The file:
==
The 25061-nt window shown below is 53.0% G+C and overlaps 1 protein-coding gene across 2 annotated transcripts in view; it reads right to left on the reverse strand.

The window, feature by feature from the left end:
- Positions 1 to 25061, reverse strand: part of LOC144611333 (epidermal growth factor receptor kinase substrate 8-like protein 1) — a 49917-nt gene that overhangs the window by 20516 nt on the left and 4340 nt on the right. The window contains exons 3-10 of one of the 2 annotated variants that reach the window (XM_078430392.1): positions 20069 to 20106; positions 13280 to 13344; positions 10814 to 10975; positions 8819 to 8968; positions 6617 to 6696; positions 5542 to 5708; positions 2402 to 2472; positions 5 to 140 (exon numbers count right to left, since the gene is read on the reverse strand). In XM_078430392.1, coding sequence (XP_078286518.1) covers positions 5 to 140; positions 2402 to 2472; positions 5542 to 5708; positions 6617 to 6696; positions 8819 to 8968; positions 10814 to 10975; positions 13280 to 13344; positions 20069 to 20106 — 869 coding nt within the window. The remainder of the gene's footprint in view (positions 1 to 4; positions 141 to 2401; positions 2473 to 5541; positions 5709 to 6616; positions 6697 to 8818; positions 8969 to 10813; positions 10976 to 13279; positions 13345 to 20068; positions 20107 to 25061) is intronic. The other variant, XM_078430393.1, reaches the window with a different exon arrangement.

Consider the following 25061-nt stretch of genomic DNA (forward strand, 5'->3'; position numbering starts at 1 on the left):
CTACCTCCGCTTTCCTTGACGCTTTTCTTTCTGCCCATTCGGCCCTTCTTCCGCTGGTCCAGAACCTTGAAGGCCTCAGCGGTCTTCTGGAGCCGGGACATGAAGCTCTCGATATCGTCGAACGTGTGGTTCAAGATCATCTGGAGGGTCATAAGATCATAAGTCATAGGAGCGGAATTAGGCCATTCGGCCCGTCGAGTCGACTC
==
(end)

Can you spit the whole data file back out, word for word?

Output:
The 25061-nt window shown below is 53.0% G+C and overlaps 1 protein-coding gene across 2 annotated transcripts in view; it reads right to left on the reverse strand.

The window, feature by feature from the left end:
- Positions 1 to 25061, reverse strand: part of LOC144611333 (epidermal growth factor receptor kinase substrate 8-like protein 1) — a 49917-nt gene that overhangs the window by 20516 nt on the left and 4340 nt on the right. The window contains exons 3-10 of one of the 2 annotated variants that reach the window (XM_078430392.1): positions 20069 to 20106; positions 13280 to 13344; positions 10814 to 10975; positions 8819 to 8968; positions 6617 to 6696; positions 5542 to 5708; positions 2402 to 2472; positions 5 to 140 (exon numbers count right to left, since the gene is read on the reverse strand). In XM_078430392.1, coding sequence (XP_078286518.1) covers positions 5 to 140; positions 2402 to 2472; positions 5542 to 5708; positions 6617 to 6696; positions 8819 to 8968; positions 10814 to 10975; positions 13280 to 13344; positions 20069 to 20106 — 869 coding nt within the window. The remainder of the gene's footprint in view (positions 1 to 4; positions 141 to 2401; positions 2473 to 5541; positions 5709 to 6616; positions 6697 to 8818; positions 8969 to 10813; positions 10976 to 13279; positions 13345 to 20068; positions 20107 to 25061) is intronic. The other variant, XM_078430393.1, reaches the window with a different exon arrangement.

Consider the following 25061-nt stretch of genomic DNA (forward strand, 5'->3'; position numbering starts at 1 on the left):
CTACCTCCGCTTTCCTTGACGCTTTTCTTTCTGCCCATTCGGCCCTTCTTCCGCTGGTCCAGAACCTTGAAGGCCTCAGCGGTCTTCTGGAGCCGGGACATGAAGCTCTCGATATCGTCGAACGTGTGGTTCAAGATCATCTGGAGGGTCATAAGATCATAAGTCATAGGAGCGGAATTAGGCCATTCGGCCCGTCGAGTCGACTC